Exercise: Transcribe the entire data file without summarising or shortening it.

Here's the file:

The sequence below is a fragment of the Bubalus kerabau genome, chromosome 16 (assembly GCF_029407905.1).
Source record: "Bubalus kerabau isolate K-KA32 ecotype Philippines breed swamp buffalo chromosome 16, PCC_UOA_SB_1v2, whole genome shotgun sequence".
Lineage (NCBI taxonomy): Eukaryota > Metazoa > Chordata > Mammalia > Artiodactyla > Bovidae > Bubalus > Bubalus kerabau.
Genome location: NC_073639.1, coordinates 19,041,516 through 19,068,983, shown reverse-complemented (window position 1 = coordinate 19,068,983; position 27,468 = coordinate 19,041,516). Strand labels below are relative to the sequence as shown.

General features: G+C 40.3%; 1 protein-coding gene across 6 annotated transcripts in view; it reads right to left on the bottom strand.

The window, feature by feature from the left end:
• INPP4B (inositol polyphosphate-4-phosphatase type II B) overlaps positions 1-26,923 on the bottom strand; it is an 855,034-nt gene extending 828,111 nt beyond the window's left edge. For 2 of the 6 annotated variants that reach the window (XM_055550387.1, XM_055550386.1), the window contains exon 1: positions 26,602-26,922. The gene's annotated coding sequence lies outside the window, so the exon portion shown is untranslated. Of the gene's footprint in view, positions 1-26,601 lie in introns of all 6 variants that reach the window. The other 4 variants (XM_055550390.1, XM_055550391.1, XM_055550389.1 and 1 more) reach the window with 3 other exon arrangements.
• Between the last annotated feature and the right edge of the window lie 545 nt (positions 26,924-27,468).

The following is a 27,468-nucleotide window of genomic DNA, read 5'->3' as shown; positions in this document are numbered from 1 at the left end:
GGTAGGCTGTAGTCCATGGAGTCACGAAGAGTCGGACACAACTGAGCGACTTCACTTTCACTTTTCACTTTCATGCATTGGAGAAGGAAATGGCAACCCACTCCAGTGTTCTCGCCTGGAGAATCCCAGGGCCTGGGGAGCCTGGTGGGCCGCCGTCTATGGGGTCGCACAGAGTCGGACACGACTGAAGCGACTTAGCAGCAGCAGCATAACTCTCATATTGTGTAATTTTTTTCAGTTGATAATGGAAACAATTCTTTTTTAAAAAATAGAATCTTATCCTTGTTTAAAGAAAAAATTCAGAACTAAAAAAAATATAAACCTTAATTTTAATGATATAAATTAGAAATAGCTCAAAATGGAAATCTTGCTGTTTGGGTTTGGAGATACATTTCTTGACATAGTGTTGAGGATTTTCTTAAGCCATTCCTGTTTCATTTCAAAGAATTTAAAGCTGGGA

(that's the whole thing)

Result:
The sequence below is a fragment of the Bubalus kerabau genome, chromosome 16 (assembly GCF_029407905.1).
Source record: "Bubalus kerabau isolate K-KA32 ecotype Philippines breed swamp buffalo chromosome 16, PCC_UOA_SB_1v2, whole genome shotgun sequence".
Lineage (NCBI taxonomy): Eukaryota > Metazoa > Chordata > Mammalia > Artiodactyla > Bovidae > Bubalus > Bubalus kerabau.
Genome location: NC_073639.1, coordinates 19,041,516 through 19,068,983, shown reverse-complemented (window position 1 = coordinate 19,068,983; position 27,468 = coordinate 19,041,516). Strand labels below are relative to the sequence as shown.

General features: G+C 40.3%; 1 protein-coding gene across 6 annotated transcripts in view; it reads right to left on the bottom strand.

The window, feature by feature from the left end:
• INPP4B (inositol polyphosphate-4-phosphatase type II B) overlaps positions 1-26,923 on the bottom strand; it is an 855,034-nt gene extending 828,111 nt beyond the window's left edge. For 2 of the 6 annotated variants that reach the window (XM_055550387.1, XM_055550386.1), the window contains exon 1: positions 26,602-26,922. The gene's annotated coding sequence lies outside the window, so the exon portion shown is untranslated. Of the gene's footprint in view, positions 1-26,601 lie in introns of all 6 variants that reach the window. The other 4 variants (XM_055550390.1, XM_055550391.1, XM_055550389.1 and 1 more) reach the window with 3 other exon arrangements.
• Between the last annotated feature and the right edge of the window lie 545 nt (positions 26,924-27,468).

The following is a 27,468-nucleotide window of genomic DNA, read 5'->3' as shown; positions in this document are numbered from 1 at the left end:
GGTAGGCTGTAGTCCATGGAGTCACGAAGAGTCGGACACAACTGAGCGACTTCACTTTCACTTTTCACTTTCATGCATTGGAGAAGGAAATGGCAACCCACTCCAGTGTTCTCGCCTGGAGAATCCCAGGGCCTGGGGAGCCTGGTGGGCCGCCGTCTATGGGGTCGCACAGAGTCGGACACGACTGAAGCGACTTAGCAGCAGCAGCATAACTCTCATATTGTGTAATTTTTTTCAGTTGATAATGGAAACAATTCTTTTTTAAAAAATAGAATCTTATCCTTGTTTAAAGAAAAAATTCAGAACTAAAAAAAATATAAACCTTAATTTTAATGATATAAATTAGAAATAGCTCAAAATGGAAATCTTGCTGTTTGGGTTTGGAGATACATTTCTTGACATAGTGTTGAGGATTTTCTTAAGCCATTCCTGTTTCATTTCAAAGAATTTAAAGCTGGGA